A first record of Baird's Sandpiper for Mongolia

On 11 February 2017 Purevsuren Tsolmonjav and Jargalsaikhan Lamjav have documented a first record of Baird's Sandpiper for Mongolia. They travelled to the Tsetserleg town, central Arkhangai province, Mongolia, to locate and obtain images of Solitary Snipe Gallinago solitaria, the only sedentary wader species in Mongolia and one that they had not previously seen. This species had been recorded once by the Tamir River just south of Tsetserleg town in February 2014. It is a mountainous area with clean, unpolluted streams and forestry. While they were searching for Solitary Snipe along a stream near Tsenkher village, they saw an unfamiliar small wader on the gravel shore by the stream which later turned out to be a Baird's Sandpiper. This species breeds across Arctic Canada and Alaska, extending to north-western Greenland and eastern Siberia. It is a long-distance migrant to western and southern South America, with birds regularly reaching the Falkland Islands, and recorded on the Antarctic Peninsula and South Georgia. Baird’s sandpiper also occurs as a vagrant in Europe and Australia. It was very interesting record as it has been recorded in winter and too far from its normal winter range.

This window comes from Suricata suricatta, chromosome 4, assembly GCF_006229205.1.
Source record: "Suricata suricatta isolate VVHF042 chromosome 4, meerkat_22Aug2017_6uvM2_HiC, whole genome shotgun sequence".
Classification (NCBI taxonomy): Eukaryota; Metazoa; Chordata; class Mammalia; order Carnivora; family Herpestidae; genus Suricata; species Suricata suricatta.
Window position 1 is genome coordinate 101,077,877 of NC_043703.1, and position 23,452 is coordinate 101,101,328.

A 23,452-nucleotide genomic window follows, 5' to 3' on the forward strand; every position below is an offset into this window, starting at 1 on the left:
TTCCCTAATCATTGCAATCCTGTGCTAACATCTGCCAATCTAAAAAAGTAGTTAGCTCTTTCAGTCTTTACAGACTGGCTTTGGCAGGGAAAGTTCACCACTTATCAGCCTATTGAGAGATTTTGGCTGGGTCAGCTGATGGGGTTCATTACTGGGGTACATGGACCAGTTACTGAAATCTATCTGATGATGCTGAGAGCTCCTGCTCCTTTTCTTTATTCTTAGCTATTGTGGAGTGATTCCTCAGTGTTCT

This bird in central Mongolia was presumably an autumn migrant that had lost its orientation to its normal wintering grounds and stayed by an unfrozen stream during the winter. The species is not mentioned in Gombobaatar & Monks (2011) and this observation of an individual in central Mongolia is, to the best of our knowledge, the first confirmed record for Mongolia.